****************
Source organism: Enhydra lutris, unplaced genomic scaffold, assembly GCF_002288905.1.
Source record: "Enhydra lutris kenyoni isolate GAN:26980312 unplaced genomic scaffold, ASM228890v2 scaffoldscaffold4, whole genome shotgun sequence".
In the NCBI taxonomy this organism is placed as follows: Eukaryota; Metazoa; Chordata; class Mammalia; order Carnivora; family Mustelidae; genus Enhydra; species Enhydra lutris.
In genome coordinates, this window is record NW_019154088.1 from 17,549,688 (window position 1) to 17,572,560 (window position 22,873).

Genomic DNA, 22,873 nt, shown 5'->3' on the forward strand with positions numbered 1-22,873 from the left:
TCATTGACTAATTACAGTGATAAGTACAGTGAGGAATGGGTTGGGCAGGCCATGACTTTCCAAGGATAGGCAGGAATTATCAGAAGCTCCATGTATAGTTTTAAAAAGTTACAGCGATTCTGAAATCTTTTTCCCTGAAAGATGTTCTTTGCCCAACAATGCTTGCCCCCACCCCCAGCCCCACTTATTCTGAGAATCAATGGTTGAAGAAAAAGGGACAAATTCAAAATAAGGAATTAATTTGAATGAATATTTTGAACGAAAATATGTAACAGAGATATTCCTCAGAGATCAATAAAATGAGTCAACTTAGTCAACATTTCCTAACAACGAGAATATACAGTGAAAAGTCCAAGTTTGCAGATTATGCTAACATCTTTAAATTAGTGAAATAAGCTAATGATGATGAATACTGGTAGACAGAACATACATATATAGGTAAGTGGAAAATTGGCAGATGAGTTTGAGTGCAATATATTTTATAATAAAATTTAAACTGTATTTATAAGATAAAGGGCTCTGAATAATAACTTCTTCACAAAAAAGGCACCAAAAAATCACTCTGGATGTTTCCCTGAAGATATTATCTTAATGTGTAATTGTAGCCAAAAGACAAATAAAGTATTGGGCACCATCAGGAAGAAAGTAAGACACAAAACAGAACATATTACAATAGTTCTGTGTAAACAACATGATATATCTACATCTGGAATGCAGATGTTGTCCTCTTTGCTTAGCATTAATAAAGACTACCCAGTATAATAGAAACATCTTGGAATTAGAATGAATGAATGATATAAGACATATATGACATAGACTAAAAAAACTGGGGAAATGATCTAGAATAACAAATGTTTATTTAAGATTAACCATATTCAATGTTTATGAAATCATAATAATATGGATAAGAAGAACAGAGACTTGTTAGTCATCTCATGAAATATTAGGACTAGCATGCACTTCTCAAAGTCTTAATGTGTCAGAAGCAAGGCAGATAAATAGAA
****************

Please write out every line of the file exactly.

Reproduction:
Source organism: Enhydra lutris, unplaced genomic scaffold, assembly GCF_002288905.1.
Source record: "Enhydra lutris kenyoni isolate GAN:26980312 unplaced genomic scaffold, ASM228890v2 scaffoldscaffold4, whole genome shotgun sequence".
In the NCBI taxonomy this organism is placed as follows: Eukaryota; Metazoa; Chordata; class Mammalia; order Carnivora; family Mustelidae; genus Enhydra; species Enhydra lutris.
In genome coordinates, this window is record NW_019154088.1 from 17,549,688 (window position 1) to 17,572,560 (window position 22,873).

Genomic DNA, 22,873 nt, shown 5'->3' on the forward strand with positions numbered 1-22,873 from the left:
TCATTGACTAATTACAGTGATAAGTACAGTGAGGAATGGGTTGGGCAGGCCATGACTTTCCAAGGATAGGCAGGAATTATCAGAAGCTCCATGTATAGTTTTAAAAAGTTACAGCGATTCTGAAATCTTTTTCCCTGAAAGATGTTCTTTGCCCAACAATGCTTGCCCCCACCCCCAGCCCCACTTATTCTGAGAATCAATGGTTGAAGAAAAAGGGACAAATTCAAAATAAGGAATTAATTTGAATGAATATTTTGAACGAAAATATGTAACAGAGATATTCCTCAGAGATCAATAAAATGAGTCAACTTAGTCAACATTTCCTAACAACGAGAATATACAGTGAAAAGTCCAAGTTTGCAGATTATGCTAACATCTTTAAATTAGTGAAATAAGCTAATGATGATGAATACTGGTAGACAGAACATACATATATAGGTAAGTGGAAAATTGGCAGATGAGTTTGAGTGCAATATATTTTATAATAAAATTTAAACTGTATTTATAAGATAAAGGGCTCTGAATAATAACTTCTTCACAAAAAAGGCACCAAAAAATCACTCTGGATGTTTCCCTGAAGATATTATCTTAATGTGTAATTGTAGCCAAAAGACAAATAAAGTATTGGGCACCATCAGGAAGAAAGTAAGACACAAAACAGAACATATTACAATAGTTCTGTGTAAACAACATGATATATCTACATCTGGAATGCAGATGTTGTCCTCTTTGCTTAGCATTAATAAAGACTACCCAGTATAATAGAAACATCTTGGAATTAGAATGAATGAATGATATAAGACATATATGACATAGACTAAAAAAACTGGGGAAATGATCTAGAATAACAAATGTTTATTTAAGATTAACCATATTCAATGTTTATGAAATCATAATAATATGGATAAGAAGAACAGAGACTTGTTAGTCATCTCATGAAATATTAGGACTAGCATGCACTTCTCAAAGTCTTAATGTGTCAGAAGCAAGGCAGATAAATAGAA